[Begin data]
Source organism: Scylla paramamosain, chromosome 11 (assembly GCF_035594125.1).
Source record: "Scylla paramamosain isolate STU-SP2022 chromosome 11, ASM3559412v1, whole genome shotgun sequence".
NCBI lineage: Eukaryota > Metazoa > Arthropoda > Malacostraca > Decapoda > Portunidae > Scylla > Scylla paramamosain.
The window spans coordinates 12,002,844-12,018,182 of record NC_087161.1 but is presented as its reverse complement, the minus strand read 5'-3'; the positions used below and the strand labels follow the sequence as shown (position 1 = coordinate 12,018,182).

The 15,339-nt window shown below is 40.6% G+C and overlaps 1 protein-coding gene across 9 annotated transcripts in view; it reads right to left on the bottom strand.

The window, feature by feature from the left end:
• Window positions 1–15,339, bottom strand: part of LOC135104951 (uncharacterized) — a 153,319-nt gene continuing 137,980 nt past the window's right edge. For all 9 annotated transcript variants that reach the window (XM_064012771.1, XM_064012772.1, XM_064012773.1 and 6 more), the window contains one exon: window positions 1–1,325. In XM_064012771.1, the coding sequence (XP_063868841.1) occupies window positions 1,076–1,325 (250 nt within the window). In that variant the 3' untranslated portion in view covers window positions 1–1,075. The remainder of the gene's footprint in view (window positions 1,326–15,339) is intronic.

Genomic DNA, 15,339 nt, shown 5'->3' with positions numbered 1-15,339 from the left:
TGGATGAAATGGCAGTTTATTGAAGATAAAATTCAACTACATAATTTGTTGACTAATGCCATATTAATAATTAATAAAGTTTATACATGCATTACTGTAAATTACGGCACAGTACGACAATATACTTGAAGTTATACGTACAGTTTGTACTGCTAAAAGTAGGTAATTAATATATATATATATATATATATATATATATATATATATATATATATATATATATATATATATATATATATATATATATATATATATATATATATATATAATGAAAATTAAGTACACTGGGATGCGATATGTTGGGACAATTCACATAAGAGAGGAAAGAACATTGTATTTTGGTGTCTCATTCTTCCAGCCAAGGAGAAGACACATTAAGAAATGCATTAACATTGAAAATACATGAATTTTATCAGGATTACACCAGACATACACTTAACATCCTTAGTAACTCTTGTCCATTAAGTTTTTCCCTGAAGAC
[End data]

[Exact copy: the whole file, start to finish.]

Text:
Source organism: Scylla paramamosain, chromosome 11 (assembly GCF_035594125.1).
Source record: "Scylla paramamosain isolate STU-SP2022 chromosome 11, ASM3559412v1, whole genome shotgun sequence".
NCBI lineage: Eukaryota > Metazoa > Arthropoda > Malacostraca > Decapoda > Portunidae > Scylla > Scylla paramamosain.
The window spans coordinates 12,002,844-12,018,182 of record NC_087161.1 but is presented as its reverse complement, the minus strand read 5'-3'; the positions used below and the strand labels follow the sequence as shown (position 1 = coordinate 12,018,182).

The 15,339-nt window shown below is 40.6% G+C and overlaps 1 protein-coding gene across 9 annotated transcripts in view; it reads right to left on the bottom strand.

The window, feature by feature from the left end:
• Window positions 1–15,339, bottom strand: part of LOC135104951 (uncharacterized) — a 153,319-nt gene continuing 137,980 nt past the window's right edge. For all 9 annotated transcript variants that reach the window (XM_064012771.1, XM_064012772.1, XM_064012773.1 and 6 more), the window contains one exon: window positions 1–1,325. In XM_064012771.1, the coding sequence (XP_063868841.1) occupies window positions 1,076–1,325 (250 nt within the window). In that variant the 3' untranslated portion in view covers window positions 1–1,075. The remainder of the gene's footprint in view (window positions 1,326–15,339) is intronic.

Genomic DNA, 15,339 nt, shown 5'->3' with positions numbered 1-15,339 from the left:
TGGATGAAATGGCAGTTTATTGAAGATAAAATTCAACTACATAATTTGTTGACTAATGCCATATTAATAATTAATAAAGTTTATACATGCATTACTGTAAATTACGGCACAGTACGACAATATACTTGAAGTTATACGTACAGTTTGTACTGCTAAAAGTAGGTAATTAATATATATATATATATATATATATATATATATATATATATATATATATATATATATATATATATATATATATATATATATATATATATATATATATATAATGAAAATTAAGTACACTGGGATGCGATATGTTGGGACAATTCACATAAGAGAGGAAAGAACATTGTATTTTGGTGTCTCATTCTTCCAGCCAAGGAGAAGACACATTAAGAAATGCATTAACATTGAAAATACATGAATTTTATCAGGATTACACCAGACATACACTTAACATCCTTAGTAACTCTTGTCCATTAAGTTTTTCCCTGAAGAC